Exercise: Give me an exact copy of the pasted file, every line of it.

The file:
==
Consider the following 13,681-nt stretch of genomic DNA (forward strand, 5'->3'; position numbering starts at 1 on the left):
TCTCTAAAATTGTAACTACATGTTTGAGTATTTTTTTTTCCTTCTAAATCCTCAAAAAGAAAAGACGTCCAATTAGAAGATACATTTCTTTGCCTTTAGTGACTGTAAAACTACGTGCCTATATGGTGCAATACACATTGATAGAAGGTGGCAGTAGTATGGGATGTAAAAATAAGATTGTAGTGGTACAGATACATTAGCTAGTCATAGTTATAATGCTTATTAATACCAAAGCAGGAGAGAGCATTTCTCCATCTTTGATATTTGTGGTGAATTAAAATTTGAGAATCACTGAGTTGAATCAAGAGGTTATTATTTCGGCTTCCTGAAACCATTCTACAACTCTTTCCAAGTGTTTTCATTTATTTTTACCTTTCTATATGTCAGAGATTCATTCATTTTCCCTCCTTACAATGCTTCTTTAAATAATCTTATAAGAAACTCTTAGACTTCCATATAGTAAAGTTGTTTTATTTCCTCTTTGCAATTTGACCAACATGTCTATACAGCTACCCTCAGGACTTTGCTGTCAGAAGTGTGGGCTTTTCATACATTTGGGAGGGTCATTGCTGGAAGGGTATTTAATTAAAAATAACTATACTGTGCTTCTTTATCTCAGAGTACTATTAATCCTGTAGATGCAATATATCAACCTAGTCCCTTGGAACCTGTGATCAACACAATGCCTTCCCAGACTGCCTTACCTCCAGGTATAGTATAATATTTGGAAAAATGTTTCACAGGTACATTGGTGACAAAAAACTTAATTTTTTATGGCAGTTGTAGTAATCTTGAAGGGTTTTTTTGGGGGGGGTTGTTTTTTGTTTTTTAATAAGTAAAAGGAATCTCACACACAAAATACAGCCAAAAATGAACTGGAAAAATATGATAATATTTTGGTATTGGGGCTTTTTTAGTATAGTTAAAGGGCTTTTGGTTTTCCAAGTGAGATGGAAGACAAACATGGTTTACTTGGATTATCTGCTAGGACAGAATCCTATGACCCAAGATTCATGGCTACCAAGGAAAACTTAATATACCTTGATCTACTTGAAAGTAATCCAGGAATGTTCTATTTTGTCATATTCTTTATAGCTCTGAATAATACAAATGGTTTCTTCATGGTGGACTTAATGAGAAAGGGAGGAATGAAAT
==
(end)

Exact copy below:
Consider the following 13,681-nt stretch of genomic DNA (forward strand, 5'->3'; position numbering starts at 1 on the left):
TCTCTAAAATTGTAACTACATGTTTGAGTATTTTTTTTTCCTTCTAAATCCTCAAAAAGAAAAGACGTCCAATTAGAAGATACATTTCTTTGCCTTTAGTGACTGTAAAACTACGTGCCTATATGGTGCAATACACATTGATAGAAGGTGGCAGTAGTATGGGATGTAAAAATAAGATTGTAGTGGTACAGATACATTAGCTAGTCATAGTTATAATGCTTATTAATACCAAAGCAGGAGAGAGCATTTCTCCATCTTTGATATTTGTGGTGAATTAAAATTTGAGAATCACTGAGTTGAATCAAGAGGTTATTATTTCGGCTTCCTGAAACCATTCTACAACTCTTTCCAAGTGTTTTCATTTATTTTTACCTTTCTATATGTCAGAGATTCATTCATTTTCCCTCCTTACAATGCTTCTTTAAATAATCTTATAAGAAACTCTTAGACTTCCATATAGTAAAGTTGTTTTATTTCCTCTTTGCAATTTGACCAACATGTCTATACAGCTACCCTCAGGACTTTGCTGTCAGAAGTGTGGGCTTTTCATACATTTGGGAGGGTCATTGCTGGAAGGGTATTTAATTAAAAATAACTATACTGTGCTTCTTTATCTCAGAGTACTATTAATCCTGTAGATGCAATATATCAACCTAGTCCCTTGGAACCTGTGATCAACACAATGCCTTCCCAGACTGCCTTACCTCCAGGTATAGTATAATATTTGGAAAAATGTTTCACAGGTACATTGGTGACAAAAAACTTAATTTTTTATGGCAGTTGTAGTAATCTTGAAGGGTTTTTTTGGGGGGGGTTGTTTTTTGTTTTTTAATAAGTAAAAGGAATCTCACACACAAAATACAGCCAAAAATGAACTGGAAAAATATGATAATATTTTGGTATTGGGGCTTTTTTAGTATAGTTAAAGGGCTTTTGGTTTTCCAAGTGAGATGGAAGACAAACATGGTTTACTTGGATTATCTGCTAGGACAGAATCCTATGACCCAAGATTCATGGCTACCAAGGAAAACTTAATATACCTTGATCTACTTGAAAGTAATCCAGGAATGTTCTATTTTGTCATATTCTTTATAGCTCTGAATAATACAAATGGTTTCTTCATGGTGGACTTAATGAGAAAGGGAGGAATGAAAT